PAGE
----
Tiger Hill Darjeeling
While we always talk about the sweeping views of sunrise from Tiger Hill and the view of the colossal Kanchenjunga with many other snow clad eastern Himalayan peaks from here, but we hardly talk about the summit of Tiger Hill itself. True that the blaze of rapidly changing colors of the snow peaks as the sun strikes is an awesome view, but Tiger Hill is great even otherwise. It's a destination by itself offering not just great views during sunrise, it's a place where you can soak yourself with Himalayan beauty anytime during the day.
While I have been to Tiger Hill many times to experience the sunrise, I have also been there several times during the day and enjoyed as much. However, you must go there during the right season so that all the peaks are visible and there is no mist or fog cover around.
Tiger Hill is located 11kms (6.8 miles) from Darjeeling town and above Ghum. It's the highest point in Darjeeling hills at an altitude of 8482 feet (or 2590 meters). The best season to see the dazzling snow covered peaks as the sun rises is between Mid October to December. March to April is also a good time.
For sunrise, you will need to start by 3:30am in the morning so that you reach by 4.15am. In winter you can start around 4:15am. Some taxi drivers will insist that you start even earlier. There is a reason why. As you reach close to the summit, particularly during the high season there would be a long queue of cars. Hundreds of tourists come here everyday for the sunrise view during the high season. As a result, you may have to walk uphill quite a bit as your vehicle may be parked much below the top.
Sunrise from Tiger Hill, Darjeeling
Photo: Meenakshi Jha
And if the Observatory Tower and the open viewing terrace next to it get full by the time you reach, then you will probably need to watch the sunrise standing on a meadow little below the summit.
Remember, Darjeeling's weather can change anytime. The fog and the mist play a mystical game here all the time. They can come from nowhere and put a white blanket all around. You can't predict that.
In fact, looking at the weather and the sky from Darjeeling Town is almost no indication of how the weather might be at Tiger Hill. Cloud and fog in this area lie at various levels of the mountains, some times they may be above you, other times you may be above them. So no one can guarantee a perfect sunrise view from Tiger Hill or for that matter from anywhere in Darjeeling.
In many occasions, tourists are able to see the sun after it has risen quite a bit in the sky and not when they want to see it rising over the horizon and spreading its multicolor hue on the snow capped peaks. So, be prepared to experience the magical play of the sunrise the way the nature offers you.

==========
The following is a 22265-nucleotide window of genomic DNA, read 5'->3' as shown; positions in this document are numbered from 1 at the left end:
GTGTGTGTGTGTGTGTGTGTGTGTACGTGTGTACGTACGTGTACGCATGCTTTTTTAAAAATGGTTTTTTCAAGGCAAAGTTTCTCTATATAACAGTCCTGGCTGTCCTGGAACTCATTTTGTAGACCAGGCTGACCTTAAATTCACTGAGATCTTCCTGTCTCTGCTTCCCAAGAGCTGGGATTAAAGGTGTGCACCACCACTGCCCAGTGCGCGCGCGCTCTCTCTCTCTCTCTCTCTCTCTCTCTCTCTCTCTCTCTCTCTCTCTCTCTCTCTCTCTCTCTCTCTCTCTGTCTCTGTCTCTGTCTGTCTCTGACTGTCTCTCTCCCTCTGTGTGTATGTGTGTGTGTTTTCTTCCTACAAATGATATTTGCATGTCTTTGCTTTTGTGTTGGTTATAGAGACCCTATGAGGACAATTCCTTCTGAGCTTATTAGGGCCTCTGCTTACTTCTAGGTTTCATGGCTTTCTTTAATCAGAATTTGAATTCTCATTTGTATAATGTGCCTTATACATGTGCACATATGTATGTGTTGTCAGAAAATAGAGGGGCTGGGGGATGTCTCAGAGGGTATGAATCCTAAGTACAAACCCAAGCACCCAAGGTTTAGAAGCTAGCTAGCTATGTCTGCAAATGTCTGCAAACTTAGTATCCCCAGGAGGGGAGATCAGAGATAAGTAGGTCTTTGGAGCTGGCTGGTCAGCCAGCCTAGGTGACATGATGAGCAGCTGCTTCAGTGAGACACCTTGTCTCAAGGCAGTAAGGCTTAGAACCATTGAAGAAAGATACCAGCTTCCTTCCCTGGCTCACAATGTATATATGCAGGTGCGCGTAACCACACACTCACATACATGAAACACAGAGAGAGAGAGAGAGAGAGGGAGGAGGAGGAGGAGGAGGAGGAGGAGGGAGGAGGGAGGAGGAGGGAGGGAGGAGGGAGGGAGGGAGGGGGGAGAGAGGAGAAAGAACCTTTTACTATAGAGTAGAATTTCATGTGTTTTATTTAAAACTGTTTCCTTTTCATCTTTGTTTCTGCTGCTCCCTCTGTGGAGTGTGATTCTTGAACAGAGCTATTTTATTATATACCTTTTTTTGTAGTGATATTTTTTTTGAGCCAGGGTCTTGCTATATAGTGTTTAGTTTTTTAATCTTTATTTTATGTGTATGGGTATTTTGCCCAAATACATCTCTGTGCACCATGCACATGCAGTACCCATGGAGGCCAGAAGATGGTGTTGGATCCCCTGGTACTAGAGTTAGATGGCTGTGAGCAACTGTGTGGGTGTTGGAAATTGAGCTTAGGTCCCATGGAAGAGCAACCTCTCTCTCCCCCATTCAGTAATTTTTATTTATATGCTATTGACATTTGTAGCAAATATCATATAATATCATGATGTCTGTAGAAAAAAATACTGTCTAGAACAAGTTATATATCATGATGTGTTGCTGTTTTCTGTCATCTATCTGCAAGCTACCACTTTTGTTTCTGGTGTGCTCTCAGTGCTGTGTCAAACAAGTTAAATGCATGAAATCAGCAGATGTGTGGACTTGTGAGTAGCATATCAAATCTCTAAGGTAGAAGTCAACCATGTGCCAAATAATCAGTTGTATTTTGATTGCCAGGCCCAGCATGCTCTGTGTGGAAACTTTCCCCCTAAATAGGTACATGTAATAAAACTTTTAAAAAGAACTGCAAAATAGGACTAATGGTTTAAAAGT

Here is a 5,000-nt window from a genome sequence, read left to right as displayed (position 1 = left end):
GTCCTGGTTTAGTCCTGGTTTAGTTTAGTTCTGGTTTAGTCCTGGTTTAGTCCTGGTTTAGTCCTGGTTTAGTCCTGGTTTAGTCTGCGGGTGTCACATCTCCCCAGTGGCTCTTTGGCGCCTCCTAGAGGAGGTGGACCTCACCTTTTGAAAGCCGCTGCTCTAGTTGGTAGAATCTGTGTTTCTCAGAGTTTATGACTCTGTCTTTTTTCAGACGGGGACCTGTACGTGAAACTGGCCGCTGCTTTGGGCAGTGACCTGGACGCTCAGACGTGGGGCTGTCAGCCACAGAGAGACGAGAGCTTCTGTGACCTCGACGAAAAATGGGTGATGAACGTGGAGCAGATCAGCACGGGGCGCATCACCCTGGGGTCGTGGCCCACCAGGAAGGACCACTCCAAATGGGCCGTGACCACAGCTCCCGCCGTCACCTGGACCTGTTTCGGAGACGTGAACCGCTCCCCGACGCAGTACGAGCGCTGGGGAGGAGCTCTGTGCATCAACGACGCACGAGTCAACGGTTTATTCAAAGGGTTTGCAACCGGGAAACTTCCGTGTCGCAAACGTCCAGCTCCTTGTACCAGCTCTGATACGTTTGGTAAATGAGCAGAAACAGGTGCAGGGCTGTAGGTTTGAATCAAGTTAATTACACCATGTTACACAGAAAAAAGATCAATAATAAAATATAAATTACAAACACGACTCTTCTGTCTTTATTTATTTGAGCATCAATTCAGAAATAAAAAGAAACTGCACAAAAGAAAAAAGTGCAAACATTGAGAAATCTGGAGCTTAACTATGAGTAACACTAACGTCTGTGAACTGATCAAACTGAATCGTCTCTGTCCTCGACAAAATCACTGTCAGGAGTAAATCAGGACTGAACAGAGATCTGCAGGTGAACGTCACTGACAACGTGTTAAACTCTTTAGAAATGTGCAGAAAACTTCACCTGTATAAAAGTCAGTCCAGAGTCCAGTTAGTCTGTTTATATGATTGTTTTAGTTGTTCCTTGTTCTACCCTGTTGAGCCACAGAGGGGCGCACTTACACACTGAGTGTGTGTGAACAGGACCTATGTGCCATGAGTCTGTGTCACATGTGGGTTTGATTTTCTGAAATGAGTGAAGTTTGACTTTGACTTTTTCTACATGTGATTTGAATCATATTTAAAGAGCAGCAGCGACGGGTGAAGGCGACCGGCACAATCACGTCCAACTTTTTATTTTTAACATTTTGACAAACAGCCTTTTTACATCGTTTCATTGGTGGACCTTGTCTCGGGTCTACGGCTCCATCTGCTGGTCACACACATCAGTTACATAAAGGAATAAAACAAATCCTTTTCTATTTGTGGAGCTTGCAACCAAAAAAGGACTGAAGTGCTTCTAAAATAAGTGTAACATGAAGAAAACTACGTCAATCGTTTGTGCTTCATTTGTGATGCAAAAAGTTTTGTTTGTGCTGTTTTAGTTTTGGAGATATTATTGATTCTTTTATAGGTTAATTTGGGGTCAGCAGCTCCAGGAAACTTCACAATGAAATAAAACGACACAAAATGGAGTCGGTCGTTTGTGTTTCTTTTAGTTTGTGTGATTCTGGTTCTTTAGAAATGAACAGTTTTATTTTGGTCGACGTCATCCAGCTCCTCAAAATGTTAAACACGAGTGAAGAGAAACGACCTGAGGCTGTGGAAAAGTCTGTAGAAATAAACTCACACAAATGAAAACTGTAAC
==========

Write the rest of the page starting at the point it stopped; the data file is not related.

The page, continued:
Kanchenjunga as the sun rises, Tiger Hill Darjeeling
Photo: Meenakshi Jha
Now having set your expectation, let me start the journey and take you to Tiger Hill through my own eyes. From Darjeeling Town as you take the Hill Cart Road towards Ghum, there is a narrow road that goes up on the right few minutes after the Ghum station (about 1.5kms). This is the steep Senchal Road that leads to the top of Tiger Hill.
As you start driving uphill, you will soon see the Ghum Jorebanglow Degree College on your right. You will then come to an abandoned toll booth. This was apparently setup few years back to take an entree fee of Rs. 200/- per vehicle. However the taxi union resisted the move and finally even after construction of the booth and printing of the tickets, the initiative fell through.
As you drive up along the steep incline, there is a natural tree-lined hedge that runs up along the right unfortunately blocking some part of the view. On your left is the cliff that rises sharply. Tiger Hill area is now a part of a nature reserve and maintained by the GTA (Gorkhaland Territorial Administration, erstwhile DGHC).
However as you drive along, you would probably not see much signs of maintenance. In several occasions I found the roads weren't repaired for years. With battering of torrential rains and harsh weather every year, you can imagine what may be the road conditions here having had no repairs over so many years. But the views all around and the thrill compensates for all that.
Update May 2016:
Senchal road to Tiger Hill has been finally repaired. How long will it last, remains to be seen.
Sunrise from Tiger Hill, Darjeeling
Photo: Rohan Mahanta
After a few minutes if you look to your left, you will see a lovely meadow. This is from where many tourists view the sunrise if it gets too crowded on the top. In fact cars get lined up from here up to the summit during the high season.
There used to be a tourist lodge here. You can still see a chimney like structure on the left that belonged to the abandoned tourist lodge. It was built during the British days as a VIP guest house when many eminent personalities came and watched the sunrise from here. It was later converted into a tourist lodge and was called the Dak Bunglow. In 1988 during a commotion in the hill area, the lodge was burnt and destroyed. It's lying abandoned since then.
As you move along, there is a spot on the right side of the road from where you can get a view of the Senchal Lake
down below which is part of a sanctuary. It's better to view it on your return as then it would be on your left. You can easily combine a visit to the lake or even a day's picnic there following a visit to Tiger Hill. As you drive up, you will see a temple on the left and another one on the right.